An Economics-Finance major and social justice activist, Kimiya Kim ’22 says she never expected to find a course at Bentley “geared toward both my passions.” So she was understandably “ecstatic” this spring when Meghan Esson, an assistant professor of Economics, debuted The Economics of Race and Gender (EC317) — an entire class dedicated to exploring how race, class, gender and ethnicity influence economic outcomes in America.
“These are important topics in the field of economics, and I felt they needed to be the focus of a fully developed course,” Esson says. Developing an original syllabus can be an arduous undertaking, so she was grateful to receive support for her efforts through Bentley’s new Racial Equity Course Development Grant program.
A joint initiative sponsored by the Bentley Learning and Teaching Council (BLTC), the Badavas Center for Innovation in Teaching and Learning and the Office of Diversity and Inclusion, the grant program was conceptualized by BLTC co-chair Tracy Noga, Wilder Teaching Professor and professor of Accounting, and “empowers faculty across all departments to integrate race and social justice as essential parts of the Bentley curriculum,” says Badavas Center Executive Director Suzanne Dove. Summer stipends are awarded to faculty members interested in reimagining existing courses or developing new classes that explore topics related to diversity, equity and inclusion.
According to Dove, the grants support the need for an enhanced, equity-minded curriculum, as identified by the university’s Racial Justice Task Force last spring, and provide a “tangible way to engage Bentley faculty in our university’s commitment to inclusive excellence” while simultaneously helping students “strengthen their ability to propose and evaluate solutions to injustice.”
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The latter proved true for Esson’s course, according to Edward Musheyev ’22, an Economics-Finance major. “A lot of the experiments and papers we looked at, particularly in the labor and housing markets, really shocked me,” he says. “But I was impressed by the processes used to analyze racial and gender discrimination; putting some numbers to these issues really helped me understand their severity and persistence.”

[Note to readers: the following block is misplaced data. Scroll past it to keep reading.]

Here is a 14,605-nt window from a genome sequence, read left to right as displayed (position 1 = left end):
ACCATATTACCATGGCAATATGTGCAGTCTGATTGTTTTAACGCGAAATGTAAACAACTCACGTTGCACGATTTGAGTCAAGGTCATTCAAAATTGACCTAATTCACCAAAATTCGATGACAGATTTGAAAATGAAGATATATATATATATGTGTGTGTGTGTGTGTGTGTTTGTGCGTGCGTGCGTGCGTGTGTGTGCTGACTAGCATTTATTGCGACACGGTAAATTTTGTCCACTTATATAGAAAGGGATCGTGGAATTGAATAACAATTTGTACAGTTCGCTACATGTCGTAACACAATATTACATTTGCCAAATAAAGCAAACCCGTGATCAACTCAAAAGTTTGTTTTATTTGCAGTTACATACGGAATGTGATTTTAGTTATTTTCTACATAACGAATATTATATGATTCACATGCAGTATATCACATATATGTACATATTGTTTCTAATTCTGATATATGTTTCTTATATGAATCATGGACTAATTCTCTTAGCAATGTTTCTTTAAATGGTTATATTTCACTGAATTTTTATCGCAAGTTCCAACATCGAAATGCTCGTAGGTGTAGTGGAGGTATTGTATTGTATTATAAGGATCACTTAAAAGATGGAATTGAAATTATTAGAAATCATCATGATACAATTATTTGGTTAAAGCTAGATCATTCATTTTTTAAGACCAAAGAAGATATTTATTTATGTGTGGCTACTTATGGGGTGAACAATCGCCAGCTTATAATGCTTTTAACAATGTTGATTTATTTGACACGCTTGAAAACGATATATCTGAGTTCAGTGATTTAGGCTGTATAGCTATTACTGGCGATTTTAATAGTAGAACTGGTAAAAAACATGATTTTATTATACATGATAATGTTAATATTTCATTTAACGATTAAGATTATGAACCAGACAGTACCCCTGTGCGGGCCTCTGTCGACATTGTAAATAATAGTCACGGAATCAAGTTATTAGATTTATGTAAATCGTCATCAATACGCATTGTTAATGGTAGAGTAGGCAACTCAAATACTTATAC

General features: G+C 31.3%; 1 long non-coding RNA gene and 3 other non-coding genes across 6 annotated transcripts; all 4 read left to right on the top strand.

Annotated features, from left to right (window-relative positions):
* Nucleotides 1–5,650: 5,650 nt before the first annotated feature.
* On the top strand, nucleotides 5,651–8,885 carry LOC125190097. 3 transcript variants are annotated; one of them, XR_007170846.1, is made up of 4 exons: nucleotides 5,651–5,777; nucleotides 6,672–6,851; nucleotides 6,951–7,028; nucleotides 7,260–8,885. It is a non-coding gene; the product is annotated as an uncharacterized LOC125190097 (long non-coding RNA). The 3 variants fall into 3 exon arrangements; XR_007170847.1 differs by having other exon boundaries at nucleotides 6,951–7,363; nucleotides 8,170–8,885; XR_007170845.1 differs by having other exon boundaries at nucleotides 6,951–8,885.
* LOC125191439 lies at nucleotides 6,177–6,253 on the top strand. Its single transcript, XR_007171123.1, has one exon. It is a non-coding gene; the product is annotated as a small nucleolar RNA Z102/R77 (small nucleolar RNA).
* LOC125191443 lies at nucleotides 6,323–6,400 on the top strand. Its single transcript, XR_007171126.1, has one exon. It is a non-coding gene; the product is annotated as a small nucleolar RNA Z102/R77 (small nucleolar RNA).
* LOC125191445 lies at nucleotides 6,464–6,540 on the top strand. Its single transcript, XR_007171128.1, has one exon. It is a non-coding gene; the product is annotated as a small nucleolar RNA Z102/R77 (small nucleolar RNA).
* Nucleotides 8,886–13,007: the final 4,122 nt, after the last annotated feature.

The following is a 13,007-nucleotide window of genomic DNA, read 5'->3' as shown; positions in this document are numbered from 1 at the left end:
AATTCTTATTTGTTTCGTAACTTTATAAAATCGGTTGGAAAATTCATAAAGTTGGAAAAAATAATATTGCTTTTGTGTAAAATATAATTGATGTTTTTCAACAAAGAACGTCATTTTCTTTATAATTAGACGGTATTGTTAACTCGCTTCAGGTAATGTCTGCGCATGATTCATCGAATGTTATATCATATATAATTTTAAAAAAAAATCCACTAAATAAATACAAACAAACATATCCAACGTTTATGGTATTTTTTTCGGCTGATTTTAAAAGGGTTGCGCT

For Kim, learning about options for addressing economic disparities proved most eye-opening. “I was surprised to discover policy solutions are a highly polarized issue, even though the broader literature proves the devastating effects of racism on the U.S. economy,” she explains, adding that she explored the viability of slavery reparations for her final research paper.
Prior to Esson’s course, Kim — who minored in Law — had already decided to attend law school after graduating from Bentley this May. “I’d originally planned on a career in corporate law,” she says, “but now that I’ve taken Professor Esson’s class, I want to use my law degree to advocate for social justice. I want to fight for those unable to fight for themselves.”
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Like Esson, Ken Stuckey also received a grant to develop a new course for the spring 2022 semester. An assistant professor of English, he created Black Cinema (EMS 354) to encourage Bentley students to “examine how Black filmmakers have told stories that matter, invented new visual and sonic cinematic vocabularies and worked to represent Black experiences within genres and industries that were designed with whiteness at the center.”
Stuckey notes that while the course highlighted “the issue of race as a persistent social problem,” his broader goal was to introduce students to “narratives that show the Black subject in its full complexity.” His syllabus therefore featured films reflecting a variety of historical and cultural contexts, such as “The Color Purple” (1985), an Oscar-nominated coming-of-age story featuring a young Black woman in rural Georgia in the 1930s and ’40s, and “Paris is Burning” (1990), a critically acclaimed documentary chronicling gay and trans New Yorkers who pioneered the city’s underground ballroom scene in the 1980s.
For Mitra Morgan ’24, a Management major, Stuckey’s course offered a deeper understanding of “the ways in which Black people were and are portrayed, recognized, idolized and oppressed — both as characters in films and human beings outside of those roles.” Ultimately, she says, “This class redefined what cinema means to me.”
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Thanks to the Racial Equity Course Development Grant program, both Esson and Stuckey provided Bentley students with opportunities to think differently — and deeply — about race and social justice. For Kim, Esson’s course proved to be “a truly incredible experience,” one she hopes will remain available to other students in the future. In her view, “It’s crucial that Bentley implement more courses with DEI embedded in them to encourage open discussions about these important issues.”
Musheyev agrees. “Economics offers highly useful frameworks for analyzing racial and gender issues,” he says. “A class like this not only teaches us how to identify and evaluate discrimination, but encourages us, as future business leaders, to think about ways we can be part of the solution.”